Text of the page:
Written by Dr Jack Binns
In the year 1804, a young lady’s corpse was discovered at low water mark under the sea cliff at White Nab. She had been strangled and then thrown over the cliff. Later she was identified as Miss Lydia Bell, the daughter of “a respectable confectioner of York”, who had been on vacation at Scarborough.
At that time, at the height of the war with Napoleon, the York Volunteers were quartered at Scarborough castle and it was known that, against the wishes of her parents, she had been “walking out” with one of the young officers in the garrison. On this occasion, they had failed to prevent her from leaving their lodgings without an escort. Consequently, the officer in question was arrested and tried for murder at the York assizes.
However, no proof of the officer’s guilt could be found, though several “witnesses”, namely Val Nicholson, William Short, Jonathan Simpson and Robert Johnson, all swore an oath that they had seen the officer with Miss Bell together on the Cayton Road the night before her death.
It seems that the four “witnesses” had perjured themselves to protect one of their number. The officer charged was acquitted and all those who had testified against him were said to have met untimely deaths. Nicholson in particular suffered from chronic nightmares in which he thought he saw Miss Bell denouncing him as her murderer.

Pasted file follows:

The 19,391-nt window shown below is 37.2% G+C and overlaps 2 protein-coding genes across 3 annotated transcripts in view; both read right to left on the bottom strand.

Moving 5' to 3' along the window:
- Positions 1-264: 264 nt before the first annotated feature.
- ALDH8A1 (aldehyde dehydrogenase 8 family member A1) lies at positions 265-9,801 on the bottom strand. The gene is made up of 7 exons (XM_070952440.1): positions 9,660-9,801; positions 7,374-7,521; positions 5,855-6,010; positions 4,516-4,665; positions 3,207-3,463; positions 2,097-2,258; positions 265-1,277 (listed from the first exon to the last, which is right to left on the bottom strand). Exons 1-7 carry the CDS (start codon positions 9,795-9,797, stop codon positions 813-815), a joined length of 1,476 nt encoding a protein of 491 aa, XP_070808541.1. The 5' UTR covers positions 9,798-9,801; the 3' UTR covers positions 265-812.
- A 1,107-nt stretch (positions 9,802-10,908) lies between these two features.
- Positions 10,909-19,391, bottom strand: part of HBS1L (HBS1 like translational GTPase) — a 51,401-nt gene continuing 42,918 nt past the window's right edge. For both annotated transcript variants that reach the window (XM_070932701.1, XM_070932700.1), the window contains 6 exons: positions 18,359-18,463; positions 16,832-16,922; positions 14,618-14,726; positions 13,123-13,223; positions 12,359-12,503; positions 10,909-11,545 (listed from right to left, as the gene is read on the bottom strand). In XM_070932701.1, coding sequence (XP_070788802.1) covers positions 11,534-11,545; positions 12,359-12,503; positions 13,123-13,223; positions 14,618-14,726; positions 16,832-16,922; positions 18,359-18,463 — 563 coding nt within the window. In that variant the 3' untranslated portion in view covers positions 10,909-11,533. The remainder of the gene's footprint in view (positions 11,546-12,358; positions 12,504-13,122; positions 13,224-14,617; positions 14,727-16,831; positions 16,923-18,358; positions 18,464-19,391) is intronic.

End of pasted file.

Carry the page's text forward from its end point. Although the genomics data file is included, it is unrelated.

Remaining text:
Finally, at the time of his death, he confessed that he indeed had been responsible for her murder and had tried to pass the blame on to the innocent army officer.
The case was widely reported in the regional and national press and at least one poem written about it which had a wide circulation in print.
Miss Bell’s murder was undoubtedly a crime of passion. Other acts of extreme violence in and near Scarborough were usually associated in some way with smuggling. For instance, in April 1769, Valentine Bailey was hanged at York for shooting and killing John Smith, an exciseman of Scarborough, who was trying to arrest him for smuggling. The chief witness against Bailey was his female accomplice. When sentence against him was passed by the jury he was so angry that in the courtroom he knocked her to the floor.
But the most sensational case which was given national publicity occurred near Scarborough in 1823. The Scarborough constables’ record book relates the event which took place on February 14 of that year:
“James Law of Staintondale was shot by William Mead as he was returning from Scarboro’ market...going through Burniston on horses [Mead lived in Burniston]. They [Law and his companions] sang a song called “The Pergerd Song”. Wm Mead was a common informer and informed of James Law for smugling witch he paid [h]is fine. This Wm Mead informed of this J Law again in 1822 which they had a trial in London. Wm Mead was found guilty of perjury which so aggravated him and his party that they should not get revenge without doing such an Act...James Law lingered eight days and died of his wound.”